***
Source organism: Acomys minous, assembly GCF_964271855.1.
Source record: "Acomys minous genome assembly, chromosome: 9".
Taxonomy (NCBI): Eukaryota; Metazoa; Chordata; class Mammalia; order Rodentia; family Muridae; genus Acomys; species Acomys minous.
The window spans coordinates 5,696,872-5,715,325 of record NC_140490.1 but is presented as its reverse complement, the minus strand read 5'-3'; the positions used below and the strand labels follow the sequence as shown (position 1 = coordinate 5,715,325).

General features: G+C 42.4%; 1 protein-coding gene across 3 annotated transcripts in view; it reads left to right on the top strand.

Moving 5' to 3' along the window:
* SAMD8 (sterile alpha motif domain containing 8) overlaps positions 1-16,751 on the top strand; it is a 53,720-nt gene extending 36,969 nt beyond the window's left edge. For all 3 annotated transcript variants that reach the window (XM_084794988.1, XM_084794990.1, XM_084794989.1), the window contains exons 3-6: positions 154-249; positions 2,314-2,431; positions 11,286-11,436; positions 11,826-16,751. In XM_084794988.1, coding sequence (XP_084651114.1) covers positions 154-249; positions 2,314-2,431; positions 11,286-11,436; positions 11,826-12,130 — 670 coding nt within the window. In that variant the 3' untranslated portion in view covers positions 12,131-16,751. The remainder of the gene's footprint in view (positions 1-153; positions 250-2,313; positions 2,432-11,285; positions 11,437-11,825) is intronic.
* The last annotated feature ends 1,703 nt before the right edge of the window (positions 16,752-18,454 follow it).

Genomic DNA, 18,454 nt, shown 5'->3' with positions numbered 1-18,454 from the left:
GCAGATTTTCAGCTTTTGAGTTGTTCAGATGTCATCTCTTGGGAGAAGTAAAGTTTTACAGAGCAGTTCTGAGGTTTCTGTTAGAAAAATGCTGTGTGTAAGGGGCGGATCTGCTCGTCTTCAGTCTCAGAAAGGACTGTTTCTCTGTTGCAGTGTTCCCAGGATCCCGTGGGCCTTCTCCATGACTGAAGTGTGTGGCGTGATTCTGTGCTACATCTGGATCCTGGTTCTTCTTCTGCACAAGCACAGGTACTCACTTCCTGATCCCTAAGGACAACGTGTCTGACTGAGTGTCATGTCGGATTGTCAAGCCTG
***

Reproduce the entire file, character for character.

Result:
Source organism: Acomys minous, assembly GCF_964271855.1.
Source record: "Acomys minous genome assembly, chromosome: 9".
Taxonomy (NCBI): Eukaryota; Metazoa; Chordata; class Mammalia; order Rodentia; family Muridae; genus Acomys; species Acomys minous.
The window spans coordinates 5,696,872-5,715,325 of record NC_140490.1 but is presented as its reverse complement, the minus strand read 5'-3'; the positions used below and the strand labels follow the sequence as shown (position 1 = coordinate 5,715,325).

General features: G+C 42.4%; 1 protein-coding gene across 3 annotated transcripts in view; it reads left to right on the top strand.

Moving 5' to 3' along the window:
* SAMD8 (sterile alpha motif domain containing 8) overlaps positions 1-16,751 on the top strand; it is a 53,720-nt gene extending 36,969 nt beyond the window's left edge. For all 3 annotated transcript variants that reach the window (XM_084794988.1, XM_084794990.1, XM_084794989.1), the window contains exons 3-6: positions 154-249; positions 2,314-2,431; positions 11,286-11,436; positions 11,826-16,751. In XM_084794988.1, coding sequence (XP_084651114.1) covers positions 154-249; positions 2,314-2,431; positions 11,286-11,436; positions 11,826-12,130 — 670 coding nt within the window. In that variant the 3' untranslated portion in view covers positions 12,131-16,751. The remainder of the gene's footprint in view (positions 1-153; positions 250-2,313; positions 2,432-11,285; positions 11,437-11,825) is intronic.
* The last annotated feature ends 1,703 nt before the right edge of the window (positions 16,752-18,454 follow it).

Genomic DNA, 18,454 nt, shown 5'->3' with positions numbered 1-18,454 from the left:
GCAGATTTTCAGCTTTTGAGTTGTTCAGATGTCATCTCTTGGGAGAAGTAAAGTTTTACAGAGCAGTTCTGAGGTTTCTGTTAGAAAAATGCTGTGTGTAAGGGGCGGATCTGCTCGTCTTCAGTCTCAGAAAGGACTGTTTCTCTGTTGCAGTGTTCCCAGGATCCCGTGGGCCTTCTCCATGACTGAAGTGTGTGGCGTGATTCTGTGCTACATCTGGATCCTGGTTCTTCTTCTGCACAAGCACAGGTACTCACTTCCTGATCCCTAAGGACAACGTGTCTGACTGAGTGTCATGTCGGATTGTCAAGCCTG